Message Queue Operations

Message queues are used to send and receive messages. An actual message, from the system's standpoint, is defined by the msgbuf structure found in the header file as

struct msgbuf {
 long int mtype; /* type of received/sent message */
 char mtext[1]; /* text of the message */
 };

This structure is used as a template for the messages to be sent to and received from the message queue.

The first member of the msgbuf structure is the message type. The message type, mtype , is a long integer value and is normally greater than 0. The message type, generated by the process that originates the message, is used to indicate the kind (category) of the message. The type value is used by the msgrcv system call to selectively retrieve messages falling within certain boundary conditions. Messages are placed in the message queue in the order they are sent and not grouped by their message type.

Following mtype is the reference to the body of the message. As shown, this is defined as a character array with one element: mtext[1] . In actuality, any valid structure member(s), character arrays or otherwise , that make up a message can be placed after the requisite mtype entry. The system assumes a valid message always consists of a long integer followed by a series of 0 or more bytes (the organization of the data bytes is the programmer's prerogative). It is the address of the first structure member after mtype that the system uses as its reference when manipulating the msg structure (discussed in Section 6.3). Therefore, users can generate their own message structures to be placed in the message queue so long as the first member (on most systems this is the first four bytes) is occupied by a long integer.

Messages are placed in the message queue (sent) using the system call msgsnd (Table 6.9).

Table 6.9. Summary of the msggnd System Call.

Include File(s)


 

Manual Section

2

Summary

int msgsnd (int msqid, struct msgbuf *msgp,
 size_t msgsz, int msgflg);

Return

Success

Failure

Sets errno

-1

Yes

The msgsnd system call requires four arguments. The first argument, msqid , is a valid message queue identifier returned from a prior msgget system call. The second argument, msgp , is a pointer to the message to be sent. As noted, the message is a structure with the first member being of the type long integer. The message structure must be allocated (and hopefully initialized ) prior to its being sent. The third argument, msgsz , is the size (number of bytes) of the message to be sent. The size of the message is the amount of storage allocated for the message structure minus the storage used for the message type (stored as a long integer). The message size can be from 0 to the system-imposed limit. The fourth argument to msgsnd , msgflg , is used to indicate what action should be taken if system limits for the message queue (e.g., the limit for the number of bytes in a message queue) have been reached. The msgflg can be set to IPC_NOWAIT or to 0. If set to IPC_NOWAIT and a system limit has been reached, msgsnd will not send the message and will return to the calling process immediately with errno set to EAGAIN. If msgflg is set to 0, msgsnd will block until the limit is no longer at system maximum (at which time the message is sent), the message queue is removed, or the calling process catches a signal. The system uses the msgsz argument to msgsnd as its msg.msg_ts value, the msgbuf.mtype value as its msg.msg_type , and the msgbuf.mtext reference as msg.msg_spot .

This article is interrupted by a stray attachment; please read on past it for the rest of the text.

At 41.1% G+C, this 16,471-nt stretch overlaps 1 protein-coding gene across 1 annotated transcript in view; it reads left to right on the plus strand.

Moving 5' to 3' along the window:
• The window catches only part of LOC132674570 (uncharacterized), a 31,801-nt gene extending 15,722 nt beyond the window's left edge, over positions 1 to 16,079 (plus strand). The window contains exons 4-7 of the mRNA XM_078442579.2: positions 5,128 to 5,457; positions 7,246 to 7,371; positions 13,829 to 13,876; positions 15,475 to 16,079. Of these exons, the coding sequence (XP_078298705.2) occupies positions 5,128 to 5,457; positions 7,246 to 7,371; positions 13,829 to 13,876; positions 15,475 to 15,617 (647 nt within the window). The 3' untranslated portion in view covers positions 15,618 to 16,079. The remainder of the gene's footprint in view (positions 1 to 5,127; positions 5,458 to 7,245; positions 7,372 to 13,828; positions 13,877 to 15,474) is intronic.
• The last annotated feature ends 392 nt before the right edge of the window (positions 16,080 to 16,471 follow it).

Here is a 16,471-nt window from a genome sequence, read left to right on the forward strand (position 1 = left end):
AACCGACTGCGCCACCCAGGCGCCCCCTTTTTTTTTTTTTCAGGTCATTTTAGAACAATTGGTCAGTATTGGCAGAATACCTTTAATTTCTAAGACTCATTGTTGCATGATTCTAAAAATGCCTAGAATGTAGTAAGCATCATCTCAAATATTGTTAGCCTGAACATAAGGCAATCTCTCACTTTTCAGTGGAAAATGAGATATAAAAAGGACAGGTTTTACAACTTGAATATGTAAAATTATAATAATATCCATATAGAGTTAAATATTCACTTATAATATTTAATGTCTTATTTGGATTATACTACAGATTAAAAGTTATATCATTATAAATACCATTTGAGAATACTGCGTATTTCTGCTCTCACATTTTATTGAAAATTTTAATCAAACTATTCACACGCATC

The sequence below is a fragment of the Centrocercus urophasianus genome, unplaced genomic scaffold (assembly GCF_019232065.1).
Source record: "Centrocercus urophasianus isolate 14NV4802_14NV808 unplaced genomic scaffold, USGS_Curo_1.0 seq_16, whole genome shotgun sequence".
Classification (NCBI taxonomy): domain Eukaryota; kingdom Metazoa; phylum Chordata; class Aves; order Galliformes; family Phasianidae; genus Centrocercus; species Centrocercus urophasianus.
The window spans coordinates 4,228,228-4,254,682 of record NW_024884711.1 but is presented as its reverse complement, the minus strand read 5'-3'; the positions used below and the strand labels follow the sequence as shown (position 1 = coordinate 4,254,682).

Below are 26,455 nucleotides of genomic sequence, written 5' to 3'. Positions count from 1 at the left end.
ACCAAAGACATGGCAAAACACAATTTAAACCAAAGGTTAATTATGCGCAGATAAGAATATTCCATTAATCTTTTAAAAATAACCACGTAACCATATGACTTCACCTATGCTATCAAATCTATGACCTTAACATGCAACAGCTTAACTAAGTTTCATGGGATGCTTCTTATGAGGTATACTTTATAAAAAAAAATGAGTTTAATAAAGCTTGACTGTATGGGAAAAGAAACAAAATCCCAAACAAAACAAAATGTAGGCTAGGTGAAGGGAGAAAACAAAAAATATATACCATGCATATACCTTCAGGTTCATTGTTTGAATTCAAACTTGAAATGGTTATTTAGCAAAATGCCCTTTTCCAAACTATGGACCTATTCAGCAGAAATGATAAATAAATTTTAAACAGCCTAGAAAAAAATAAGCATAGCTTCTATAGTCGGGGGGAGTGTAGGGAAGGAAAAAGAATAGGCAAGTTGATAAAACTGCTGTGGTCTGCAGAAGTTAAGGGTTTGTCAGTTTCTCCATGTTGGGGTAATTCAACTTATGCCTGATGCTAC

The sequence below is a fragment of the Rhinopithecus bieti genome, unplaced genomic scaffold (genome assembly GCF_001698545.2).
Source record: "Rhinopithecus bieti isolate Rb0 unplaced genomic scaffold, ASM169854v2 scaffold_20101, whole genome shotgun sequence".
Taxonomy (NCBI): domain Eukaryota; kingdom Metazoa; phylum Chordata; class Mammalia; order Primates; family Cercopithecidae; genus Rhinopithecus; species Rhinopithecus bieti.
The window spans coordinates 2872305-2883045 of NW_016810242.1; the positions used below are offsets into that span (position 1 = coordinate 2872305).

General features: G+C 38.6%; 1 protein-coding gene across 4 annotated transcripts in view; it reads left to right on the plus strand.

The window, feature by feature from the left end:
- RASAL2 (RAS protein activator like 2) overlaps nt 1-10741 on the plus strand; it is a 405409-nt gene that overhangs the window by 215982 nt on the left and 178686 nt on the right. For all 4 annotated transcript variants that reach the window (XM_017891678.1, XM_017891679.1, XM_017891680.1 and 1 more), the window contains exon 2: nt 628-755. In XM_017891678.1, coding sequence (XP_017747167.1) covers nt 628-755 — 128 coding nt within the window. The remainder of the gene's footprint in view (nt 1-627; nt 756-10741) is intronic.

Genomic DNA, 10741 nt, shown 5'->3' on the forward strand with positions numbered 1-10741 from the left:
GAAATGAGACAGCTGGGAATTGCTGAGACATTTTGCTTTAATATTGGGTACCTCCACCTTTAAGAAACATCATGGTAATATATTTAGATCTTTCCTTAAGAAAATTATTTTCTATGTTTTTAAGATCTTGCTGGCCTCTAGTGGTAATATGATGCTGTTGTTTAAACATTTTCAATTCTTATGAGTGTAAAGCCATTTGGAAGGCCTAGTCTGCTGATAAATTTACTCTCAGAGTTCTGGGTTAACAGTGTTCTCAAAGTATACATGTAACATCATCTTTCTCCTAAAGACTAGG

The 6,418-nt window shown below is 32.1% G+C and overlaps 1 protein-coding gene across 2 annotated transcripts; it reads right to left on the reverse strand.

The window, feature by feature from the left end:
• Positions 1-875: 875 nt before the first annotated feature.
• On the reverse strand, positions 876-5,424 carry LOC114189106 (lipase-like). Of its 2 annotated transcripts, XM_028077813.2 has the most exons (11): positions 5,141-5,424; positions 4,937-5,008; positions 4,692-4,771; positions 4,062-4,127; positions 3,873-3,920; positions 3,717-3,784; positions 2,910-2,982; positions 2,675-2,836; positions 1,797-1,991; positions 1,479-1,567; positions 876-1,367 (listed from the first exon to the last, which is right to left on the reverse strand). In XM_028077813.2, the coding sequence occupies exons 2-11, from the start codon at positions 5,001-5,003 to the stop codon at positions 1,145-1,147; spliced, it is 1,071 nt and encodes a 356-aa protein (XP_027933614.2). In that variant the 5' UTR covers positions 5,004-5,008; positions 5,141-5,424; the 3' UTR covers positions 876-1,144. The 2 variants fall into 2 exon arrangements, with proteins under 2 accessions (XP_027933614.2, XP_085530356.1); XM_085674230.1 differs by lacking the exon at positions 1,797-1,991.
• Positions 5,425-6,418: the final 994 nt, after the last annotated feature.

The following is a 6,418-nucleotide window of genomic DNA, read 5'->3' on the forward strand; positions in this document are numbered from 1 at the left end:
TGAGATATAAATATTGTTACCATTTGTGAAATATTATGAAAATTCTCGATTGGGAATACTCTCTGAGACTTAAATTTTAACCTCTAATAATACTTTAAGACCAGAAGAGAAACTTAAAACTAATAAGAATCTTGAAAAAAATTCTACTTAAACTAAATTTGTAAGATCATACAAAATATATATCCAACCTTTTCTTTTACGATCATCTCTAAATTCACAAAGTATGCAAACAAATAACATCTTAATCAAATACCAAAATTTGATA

If msgsnd is successful, it returns a value of 0; otherwise, it returns a value of -1 and sets errno to indicate the nature of the error. See Table 6.10.

Table 6.10. msgsnd Error Messages.

#

Constant

perror Message

Explanation

4

EINTR

Interrupted system call

When sleeping on a full message queue, the process received an interrupt.

11

EAGAIN

Resource temporarily unavailable

Message cannot be sent ( msg_qbyte limit exceeded) and IPC_NOWAIT was specified.

12

ENOMEM

Cannot allocate memory

Insufficient system memory to copy message.